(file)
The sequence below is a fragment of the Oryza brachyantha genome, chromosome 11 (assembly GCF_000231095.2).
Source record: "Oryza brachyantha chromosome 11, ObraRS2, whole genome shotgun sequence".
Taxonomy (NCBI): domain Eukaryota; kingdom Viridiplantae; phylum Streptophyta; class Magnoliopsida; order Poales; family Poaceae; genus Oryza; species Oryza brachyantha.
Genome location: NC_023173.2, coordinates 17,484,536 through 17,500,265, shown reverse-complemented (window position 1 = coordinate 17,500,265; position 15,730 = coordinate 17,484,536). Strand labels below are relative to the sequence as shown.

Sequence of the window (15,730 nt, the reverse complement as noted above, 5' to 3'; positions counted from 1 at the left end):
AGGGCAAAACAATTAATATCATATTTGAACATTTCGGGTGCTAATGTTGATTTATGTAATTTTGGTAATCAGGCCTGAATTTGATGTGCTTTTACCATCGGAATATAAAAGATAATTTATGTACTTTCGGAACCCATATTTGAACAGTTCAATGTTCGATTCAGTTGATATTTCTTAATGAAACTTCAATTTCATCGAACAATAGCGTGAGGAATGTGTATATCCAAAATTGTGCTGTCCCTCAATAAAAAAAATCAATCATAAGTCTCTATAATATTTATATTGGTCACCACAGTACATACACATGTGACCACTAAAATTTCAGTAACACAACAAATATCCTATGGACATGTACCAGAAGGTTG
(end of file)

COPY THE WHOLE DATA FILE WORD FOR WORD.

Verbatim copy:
The sequence below is a fragment of the Oryza brachyantha genome, chromosome 11 (assembly GCF_000231095.2).
Source record: "Oryza brachyantha chromosome 11, ObraRS2, whole genome shotgun sequence".
Taxonomy (NCBI): domain Eukaryota; kingdom Viridiplantae; phylum Streptophyta; class Magnoliopsida; order Poales; family Poaceae; genus Oryza; species Oryza brachyantha.
Genome location: NC_023173.2, coordinates 17,484,536 through 17,500,265, shown reverse-complemented (window position 1 = coordinate 17,500,265; position 15,730 = coordinate 17,484,536). Strand labels below are relative to the sequence as shown.

Sequence of the window (15,730 nt, the reverse complement as noted above, 5' to 3'; positions counted from 1 at the left end):
AGGGCAAAACAATTAATATCATATTTGAACATTTCGGGTGCTAATGTTGATTTATGTAATTTTGGTAATCAGGCCTGAATTTGATGTGCTTTTACCATCGGAATATAAAAGATAATTTATGTACTTTCGGAACCCATATTTGAACAGTTCAATGTTCGATTCAGTTGATATTTCTTAATGAAACTTCAATTTCATCGAACAATAGCGTGAGGAATGTGTATATCCAAAATTGTGCTGTCCCTCAATAAAAAAAATCAATCATAAGTCTCTATAATATTTATATTGGTCACCACAGTACATACACATGTGACCACTAAAATTTCAGTAACACAACAAATATCCTATGGACATGTACCAGAAGGTTG